"No wider than an entry-level ThinkPad but much thicker and heftier, the $4,500 GoBook MAX is a waterproof, vaporproof, shockproof piece of field equipment."

        Hmmm, I wonder why the state wouldn't consider these?

    • by mydigitalself (472203) on Wednesday October 08, 2003 @11:03AM (#7163789)
      i have to agree with you whole-heartedly! i've always been a dell fan and have had both latitudes and inspirons. when i moved company i was given this ugly black thing (ThinkPad T21) with no touchpad and a stupid red nipple and i sulked for about a month. until i realised... this is by far the best laptop i have ever worked with. i'm on my second now (upgraded for RAM limitations on the old T21s) and have never had a single fault with any of the hardware. unlike my mate who's Inspiron's hard disk makes funny clicking noises every now and then and occasionally he has to push down on the casing to stop the LCD from doing this weird flicking stuff.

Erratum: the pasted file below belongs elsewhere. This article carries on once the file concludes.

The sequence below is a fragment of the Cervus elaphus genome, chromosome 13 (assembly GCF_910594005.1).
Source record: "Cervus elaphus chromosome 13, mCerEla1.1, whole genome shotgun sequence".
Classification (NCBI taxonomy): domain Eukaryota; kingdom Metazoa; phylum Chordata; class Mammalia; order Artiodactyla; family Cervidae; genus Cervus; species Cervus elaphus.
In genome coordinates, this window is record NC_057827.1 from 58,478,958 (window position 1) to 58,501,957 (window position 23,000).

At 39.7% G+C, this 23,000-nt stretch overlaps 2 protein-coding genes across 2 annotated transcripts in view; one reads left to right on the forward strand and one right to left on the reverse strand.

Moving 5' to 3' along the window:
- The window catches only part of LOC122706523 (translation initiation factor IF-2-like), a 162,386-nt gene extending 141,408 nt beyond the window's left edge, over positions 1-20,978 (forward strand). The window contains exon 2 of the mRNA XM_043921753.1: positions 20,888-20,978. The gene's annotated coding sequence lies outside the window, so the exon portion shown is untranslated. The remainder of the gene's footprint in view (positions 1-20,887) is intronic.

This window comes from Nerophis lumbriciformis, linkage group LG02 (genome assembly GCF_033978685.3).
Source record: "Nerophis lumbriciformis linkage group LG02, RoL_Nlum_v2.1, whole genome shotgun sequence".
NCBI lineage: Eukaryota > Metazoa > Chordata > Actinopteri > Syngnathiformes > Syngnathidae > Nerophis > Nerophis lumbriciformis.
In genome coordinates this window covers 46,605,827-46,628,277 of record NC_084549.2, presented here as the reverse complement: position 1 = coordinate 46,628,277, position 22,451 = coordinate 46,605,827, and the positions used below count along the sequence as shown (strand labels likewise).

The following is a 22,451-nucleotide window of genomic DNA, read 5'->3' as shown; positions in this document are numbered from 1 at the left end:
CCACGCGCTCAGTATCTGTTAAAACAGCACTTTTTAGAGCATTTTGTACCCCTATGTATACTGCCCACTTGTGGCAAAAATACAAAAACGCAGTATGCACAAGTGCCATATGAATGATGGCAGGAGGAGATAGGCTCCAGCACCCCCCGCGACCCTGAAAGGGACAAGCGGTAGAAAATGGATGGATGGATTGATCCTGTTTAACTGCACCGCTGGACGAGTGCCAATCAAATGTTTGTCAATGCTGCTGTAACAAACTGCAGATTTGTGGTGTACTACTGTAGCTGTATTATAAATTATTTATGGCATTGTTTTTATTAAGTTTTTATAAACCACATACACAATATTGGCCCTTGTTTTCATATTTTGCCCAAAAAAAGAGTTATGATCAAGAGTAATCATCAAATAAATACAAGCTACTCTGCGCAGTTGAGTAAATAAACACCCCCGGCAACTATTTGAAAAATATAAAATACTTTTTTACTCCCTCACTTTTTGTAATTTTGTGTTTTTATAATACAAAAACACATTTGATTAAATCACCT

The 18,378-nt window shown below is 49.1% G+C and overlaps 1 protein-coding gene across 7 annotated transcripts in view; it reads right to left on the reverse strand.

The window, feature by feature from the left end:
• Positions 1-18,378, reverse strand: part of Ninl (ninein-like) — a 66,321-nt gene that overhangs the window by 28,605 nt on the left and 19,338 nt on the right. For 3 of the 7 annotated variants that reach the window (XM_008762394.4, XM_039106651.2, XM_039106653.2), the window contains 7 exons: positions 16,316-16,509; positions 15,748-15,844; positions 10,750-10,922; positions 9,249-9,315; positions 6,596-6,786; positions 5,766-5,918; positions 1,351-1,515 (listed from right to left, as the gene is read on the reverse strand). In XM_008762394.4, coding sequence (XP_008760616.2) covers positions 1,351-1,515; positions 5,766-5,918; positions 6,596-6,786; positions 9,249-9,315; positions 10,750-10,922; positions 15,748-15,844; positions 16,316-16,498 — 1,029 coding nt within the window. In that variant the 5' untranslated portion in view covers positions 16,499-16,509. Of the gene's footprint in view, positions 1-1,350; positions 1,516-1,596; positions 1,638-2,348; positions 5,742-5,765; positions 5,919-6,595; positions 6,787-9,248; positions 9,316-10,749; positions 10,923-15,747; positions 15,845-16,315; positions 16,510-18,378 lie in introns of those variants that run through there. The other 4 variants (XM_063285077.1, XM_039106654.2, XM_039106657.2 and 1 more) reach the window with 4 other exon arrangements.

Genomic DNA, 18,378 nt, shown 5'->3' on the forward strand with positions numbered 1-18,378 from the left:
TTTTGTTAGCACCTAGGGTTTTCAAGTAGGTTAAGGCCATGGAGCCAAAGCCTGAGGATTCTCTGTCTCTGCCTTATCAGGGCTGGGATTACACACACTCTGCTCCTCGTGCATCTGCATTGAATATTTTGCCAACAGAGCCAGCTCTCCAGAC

the only thing i would ever consider other than the thinkpad is a PowerBook - and thats purely because that thing is so beautiful I would have sex with it if it had a pair of tits! ;)
    • Re:Durable enough? (Score:4, Informative)

      by mrtroy (640746) on Wednesday October 08, 2003 @11:05AM (#7163811)
      What about THEFT!

      When I was in grade 6, I would have lost my head if it wasnt attached to me.

      How the hell are they going to insure these lappies arent stolen?

      "Give me your lunch money....errr.....laptop! Or I will give you an ultra-mega-uber-wedgie!"

      Hoards of kids handing their laptops over to bullies will follow.